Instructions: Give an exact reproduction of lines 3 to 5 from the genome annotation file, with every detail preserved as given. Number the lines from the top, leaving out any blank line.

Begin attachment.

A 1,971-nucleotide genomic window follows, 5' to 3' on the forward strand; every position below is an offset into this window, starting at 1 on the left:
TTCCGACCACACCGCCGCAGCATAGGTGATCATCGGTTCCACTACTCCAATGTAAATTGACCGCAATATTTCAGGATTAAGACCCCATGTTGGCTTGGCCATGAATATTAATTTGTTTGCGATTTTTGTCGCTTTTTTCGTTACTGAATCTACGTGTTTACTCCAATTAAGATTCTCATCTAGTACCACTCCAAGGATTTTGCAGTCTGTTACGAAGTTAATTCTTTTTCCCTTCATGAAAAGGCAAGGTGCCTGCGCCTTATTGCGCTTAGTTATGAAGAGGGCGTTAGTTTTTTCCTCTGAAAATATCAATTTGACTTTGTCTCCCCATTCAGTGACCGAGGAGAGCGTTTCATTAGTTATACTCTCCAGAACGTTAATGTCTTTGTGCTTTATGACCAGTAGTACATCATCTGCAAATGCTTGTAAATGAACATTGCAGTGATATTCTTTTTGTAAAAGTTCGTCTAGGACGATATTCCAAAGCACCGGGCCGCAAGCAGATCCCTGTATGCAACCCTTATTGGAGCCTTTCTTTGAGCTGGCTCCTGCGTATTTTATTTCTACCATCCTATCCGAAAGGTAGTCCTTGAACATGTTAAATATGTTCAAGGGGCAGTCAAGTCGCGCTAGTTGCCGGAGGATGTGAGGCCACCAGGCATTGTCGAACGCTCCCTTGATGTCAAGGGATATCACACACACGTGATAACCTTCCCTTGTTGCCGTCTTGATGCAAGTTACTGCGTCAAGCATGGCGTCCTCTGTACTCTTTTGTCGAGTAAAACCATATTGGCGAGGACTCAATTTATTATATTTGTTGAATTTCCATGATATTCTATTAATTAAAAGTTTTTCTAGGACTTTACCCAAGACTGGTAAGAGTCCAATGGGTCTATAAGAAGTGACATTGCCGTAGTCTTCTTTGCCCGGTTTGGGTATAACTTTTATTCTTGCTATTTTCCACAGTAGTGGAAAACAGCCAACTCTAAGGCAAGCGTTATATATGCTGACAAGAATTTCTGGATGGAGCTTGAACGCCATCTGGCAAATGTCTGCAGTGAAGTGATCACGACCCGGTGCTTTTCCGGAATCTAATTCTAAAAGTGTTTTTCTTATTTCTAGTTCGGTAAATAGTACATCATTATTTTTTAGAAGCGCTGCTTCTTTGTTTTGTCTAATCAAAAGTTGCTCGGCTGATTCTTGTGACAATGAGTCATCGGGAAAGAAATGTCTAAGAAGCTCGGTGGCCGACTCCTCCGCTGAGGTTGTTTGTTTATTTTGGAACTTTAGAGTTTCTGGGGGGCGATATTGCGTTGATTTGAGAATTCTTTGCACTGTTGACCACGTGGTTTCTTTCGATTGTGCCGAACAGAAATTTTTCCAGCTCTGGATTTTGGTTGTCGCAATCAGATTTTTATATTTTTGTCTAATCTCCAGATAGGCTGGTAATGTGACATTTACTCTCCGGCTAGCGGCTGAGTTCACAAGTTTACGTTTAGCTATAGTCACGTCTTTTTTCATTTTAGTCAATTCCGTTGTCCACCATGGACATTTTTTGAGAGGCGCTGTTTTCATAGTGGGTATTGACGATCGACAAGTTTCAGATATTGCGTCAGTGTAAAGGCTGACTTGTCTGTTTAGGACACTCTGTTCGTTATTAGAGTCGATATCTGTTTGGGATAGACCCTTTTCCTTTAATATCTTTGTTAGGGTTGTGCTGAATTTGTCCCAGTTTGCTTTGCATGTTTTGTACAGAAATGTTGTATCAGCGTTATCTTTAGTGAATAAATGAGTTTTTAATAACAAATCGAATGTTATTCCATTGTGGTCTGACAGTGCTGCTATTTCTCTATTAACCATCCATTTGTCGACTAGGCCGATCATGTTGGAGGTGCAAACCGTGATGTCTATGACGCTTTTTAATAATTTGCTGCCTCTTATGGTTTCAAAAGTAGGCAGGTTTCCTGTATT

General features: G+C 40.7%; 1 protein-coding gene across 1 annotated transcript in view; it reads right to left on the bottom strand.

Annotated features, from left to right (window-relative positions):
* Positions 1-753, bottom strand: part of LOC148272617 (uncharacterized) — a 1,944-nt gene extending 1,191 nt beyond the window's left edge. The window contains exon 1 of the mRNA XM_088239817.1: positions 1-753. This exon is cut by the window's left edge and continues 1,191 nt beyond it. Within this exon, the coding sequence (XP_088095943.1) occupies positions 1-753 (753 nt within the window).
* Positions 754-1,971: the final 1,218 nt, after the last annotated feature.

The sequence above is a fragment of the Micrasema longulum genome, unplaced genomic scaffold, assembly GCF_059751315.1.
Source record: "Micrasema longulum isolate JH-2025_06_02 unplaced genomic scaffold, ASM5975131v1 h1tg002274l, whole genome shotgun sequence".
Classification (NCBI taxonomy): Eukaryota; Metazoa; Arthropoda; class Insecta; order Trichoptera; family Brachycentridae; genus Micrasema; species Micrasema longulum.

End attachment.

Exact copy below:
General features: G+C 40.7%; 1 protein-coding gene across 1 annotated transcript in view; it reads right to left on the bottom strand.

Annotated features, from left to right (window-relative positions):
* Positions 1-753, bottom strand: part of LOC148272617 (uncharacterized) — a 1,944-nt gene extending 1,191 nt beyond the window's left edge. The window contains exon 1 of the mRNA XM_088239817.1: positions 1-753. This exon is cut by the window's left edge and continues 1,191 nt beyond it. Within this exon, the coding sequence (XP_088095943.1) occupies positions 1-753 (753 nt within the window).